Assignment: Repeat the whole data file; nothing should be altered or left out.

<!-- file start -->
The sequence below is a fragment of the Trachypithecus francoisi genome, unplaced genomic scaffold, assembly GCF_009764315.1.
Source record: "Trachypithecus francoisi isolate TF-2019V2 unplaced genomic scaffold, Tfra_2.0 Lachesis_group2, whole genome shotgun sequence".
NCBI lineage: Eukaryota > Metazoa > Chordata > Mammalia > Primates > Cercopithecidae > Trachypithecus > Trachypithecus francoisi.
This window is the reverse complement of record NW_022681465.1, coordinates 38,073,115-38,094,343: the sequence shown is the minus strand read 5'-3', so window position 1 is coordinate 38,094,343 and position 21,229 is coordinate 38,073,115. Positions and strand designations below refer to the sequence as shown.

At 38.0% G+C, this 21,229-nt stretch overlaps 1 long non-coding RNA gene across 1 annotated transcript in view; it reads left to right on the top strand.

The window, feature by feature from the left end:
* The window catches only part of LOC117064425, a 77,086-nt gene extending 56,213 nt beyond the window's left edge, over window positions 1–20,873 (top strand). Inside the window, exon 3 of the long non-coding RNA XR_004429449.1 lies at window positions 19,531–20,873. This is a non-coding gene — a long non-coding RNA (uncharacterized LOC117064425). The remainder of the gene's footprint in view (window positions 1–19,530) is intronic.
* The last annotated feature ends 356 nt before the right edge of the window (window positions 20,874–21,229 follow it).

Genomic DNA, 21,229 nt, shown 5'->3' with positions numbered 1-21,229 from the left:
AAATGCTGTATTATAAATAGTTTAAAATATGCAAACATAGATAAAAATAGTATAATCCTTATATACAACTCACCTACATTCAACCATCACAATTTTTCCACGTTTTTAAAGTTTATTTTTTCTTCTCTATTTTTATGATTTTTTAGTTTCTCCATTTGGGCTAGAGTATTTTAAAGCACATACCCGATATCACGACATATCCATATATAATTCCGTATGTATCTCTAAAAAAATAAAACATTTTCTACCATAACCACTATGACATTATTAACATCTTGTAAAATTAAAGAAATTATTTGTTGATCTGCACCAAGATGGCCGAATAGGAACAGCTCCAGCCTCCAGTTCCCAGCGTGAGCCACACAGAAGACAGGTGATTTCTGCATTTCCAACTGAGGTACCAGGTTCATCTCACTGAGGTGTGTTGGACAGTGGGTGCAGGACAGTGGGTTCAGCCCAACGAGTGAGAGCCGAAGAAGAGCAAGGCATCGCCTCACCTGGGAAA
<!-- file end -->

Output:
The sequence below is a fragment of the Trachypithecus francoisi genome, unplaced genomic scaffold, assembly GCF_009764315.1.
Source record: "Trachypithecus francoisi isolate TF-2019V2 unplaced genomic scaffold, Tfra_2.0 Lachesis_group2, whole genome shotgun sequence".
NCBI lineage: Eukaryota > Metazoa > Chordata > Mammalia > Primates > Cercopithecidae > Trachypithecus > Trachypithecus francoisi.
This window is the reverse complement of record NW_022681465.1, coordinates 38,073,115-38,094,343: the sequence shown is the minus strand read 5'-3', so window position 1 is coordinate 38,094,343 and position 21,229 is coordinate 38,073,115. Positions and strand designations below refer to the sequence as shown.

At 38.0% G+C, this 21,229-nt stretch overlaps 1 long non-coding RNA gene across 1 annotated transcript in view; it reads left to right on the top strand.

The window, feature by feature from the left end:
* The window catches only part of LOC117064425, a 77,086-nt gene extending 56,213 nt beyond the window's left edge, over window positions 1–20,873 (top strand). Inside the window, exon 3 of the long non-coding RNA XR_004429449.1 lies at window positions 19,531–20,873. This is a non-coding gene — a long non-coding RNA (uncharacterized LOC117064425). The remainder of the gene's footprint in view (window positions 1–19,530) is intronic.
* The last annotated feature ends 356 nt before the right edge of the window (window positions 20,874–21,229 follow it).

Genomic DNA, 21,229 nt, shown 5'->3' with positions numbered 1-21,229 from the left:
AAATGCTGTATTATAAATAGTTTAAAATATGCAAACATAGATAAAAATAGTATAATCCTTATATACAACTCACCTACATTCAACCATCACAATTTTTCCACGTTTTTAAAGTTTATTTTTTCTTCTCTATTTTTATGATTTTTTAGTTTCTCCATTTGGGCTAGAGTATTTTAAAGCACATACCCGATATCACGACATATCCATATATAATTCCGTATGTATCTCTAAAAAAATAAAACATTTTCTACCATAACCACTATGACATTATTAACATCTTGTAAAATTAAAGAAATTATTTGTTGATCTGCACCAAGATGGCCGAATAGGAACAGCTCCAGCCTCCAGTTCCCAGCGTGAGCCACACAGAAGACAGGTGATTTCTGCATTTCCAACTGAGGTACCAGGTTCATCTCACTGAGGTGTGTTGGACAGTGGGTGCAGGACAGTGGGTTCAGCCCAACGAGTGAGAGCCGAAGAAGAGCAAGGCATCGCCTCACCTGGGAAA